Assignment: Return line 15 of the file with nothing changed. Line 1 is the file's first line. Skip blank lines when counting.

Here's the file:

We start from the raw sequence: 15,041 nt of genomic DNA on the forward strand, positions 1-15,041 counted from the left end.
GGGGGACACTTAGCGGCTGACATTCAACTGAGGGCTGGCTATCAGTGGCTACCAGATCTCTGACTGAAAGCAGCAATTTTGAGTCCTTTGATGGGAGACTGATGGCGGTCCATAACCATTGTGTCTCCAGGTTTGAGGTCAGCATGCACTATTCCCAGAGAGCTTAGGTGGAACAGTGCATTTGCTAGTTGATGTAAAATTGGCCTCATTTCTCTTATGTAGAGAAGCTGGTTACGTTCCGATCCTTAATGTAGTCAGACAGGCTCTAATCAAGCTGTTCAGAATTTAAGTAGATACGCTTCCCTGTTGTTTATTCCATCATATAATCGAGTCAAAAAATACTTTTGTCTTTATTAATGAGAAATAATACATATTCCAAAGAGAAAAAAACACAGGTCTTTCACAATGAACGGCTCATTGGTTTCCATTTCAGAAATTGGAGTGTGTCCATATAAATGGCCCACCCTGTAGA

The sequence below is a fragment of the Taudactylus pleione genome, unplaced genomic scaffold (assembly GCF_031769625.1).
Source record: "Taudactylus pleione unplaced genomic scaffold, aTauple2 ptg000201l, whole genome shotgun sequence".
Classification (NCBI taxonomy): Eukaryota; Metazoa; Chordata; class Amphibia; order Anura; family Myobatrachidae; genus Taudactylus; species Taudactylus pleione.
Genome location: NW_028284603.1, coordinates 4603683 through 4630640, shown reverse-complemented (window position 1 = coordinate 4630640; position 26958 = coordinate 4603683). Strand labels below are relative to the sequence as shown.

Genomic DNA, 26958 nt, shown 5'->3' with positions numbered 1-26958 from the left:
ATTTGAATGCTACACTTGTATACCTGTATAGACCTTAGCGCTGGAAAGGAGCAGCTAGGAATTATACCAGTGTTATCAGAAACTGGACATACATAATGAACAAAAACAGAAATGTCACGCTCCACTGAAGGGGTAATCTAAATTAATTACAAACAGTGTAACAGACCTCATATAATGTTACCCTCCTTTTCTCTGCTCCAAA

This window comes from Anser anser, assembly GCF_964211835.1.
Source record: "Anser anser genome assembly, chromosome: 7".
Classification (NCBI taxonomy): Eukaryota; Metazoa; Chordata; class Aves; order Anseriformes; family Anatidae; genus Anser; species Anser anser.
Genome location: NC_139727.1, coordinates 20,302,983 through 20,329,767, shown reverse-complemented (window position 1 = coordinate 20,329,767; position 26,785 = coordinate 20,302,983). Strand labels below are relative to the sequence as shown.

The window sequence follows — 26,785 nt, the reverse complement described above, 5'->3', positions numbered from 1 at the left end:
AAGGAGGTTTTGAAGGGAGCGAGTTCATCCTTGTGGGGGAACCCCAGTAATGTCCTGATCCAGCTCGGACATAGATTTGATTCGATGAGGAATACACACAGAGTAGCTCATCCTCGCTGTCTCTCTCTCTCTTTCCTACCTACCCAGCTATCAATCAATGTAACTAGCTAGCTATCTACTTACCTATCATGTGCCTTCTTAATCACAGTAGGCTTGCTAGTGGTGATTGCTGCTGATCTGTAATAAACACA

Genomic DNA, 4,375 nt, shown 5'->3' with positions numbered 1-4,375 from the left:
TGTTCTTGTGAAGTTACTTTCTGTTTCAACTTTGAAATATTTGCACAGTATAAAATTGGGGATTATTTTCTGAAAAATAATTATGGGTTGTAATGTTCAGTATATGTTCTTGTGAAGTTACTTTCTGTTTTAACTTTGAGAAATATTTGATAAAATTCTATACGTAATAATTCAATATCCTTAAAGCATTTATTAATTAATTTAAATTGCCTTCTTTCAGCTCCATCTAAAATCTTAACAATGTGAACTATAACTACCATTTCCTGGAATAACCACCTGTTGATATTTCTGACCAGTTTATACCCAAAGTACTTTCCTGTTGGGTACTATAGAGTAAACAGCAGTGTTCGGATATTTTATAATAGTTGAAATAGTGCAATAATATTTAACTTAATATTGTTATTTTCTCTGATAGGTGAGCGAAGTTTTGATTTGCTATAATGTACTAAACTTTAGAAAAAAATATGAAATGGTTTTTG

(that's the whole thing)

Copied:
Genomic DNA, 4,375 nt, shown 5'->3' with positions numbered 1-4,375 from the left: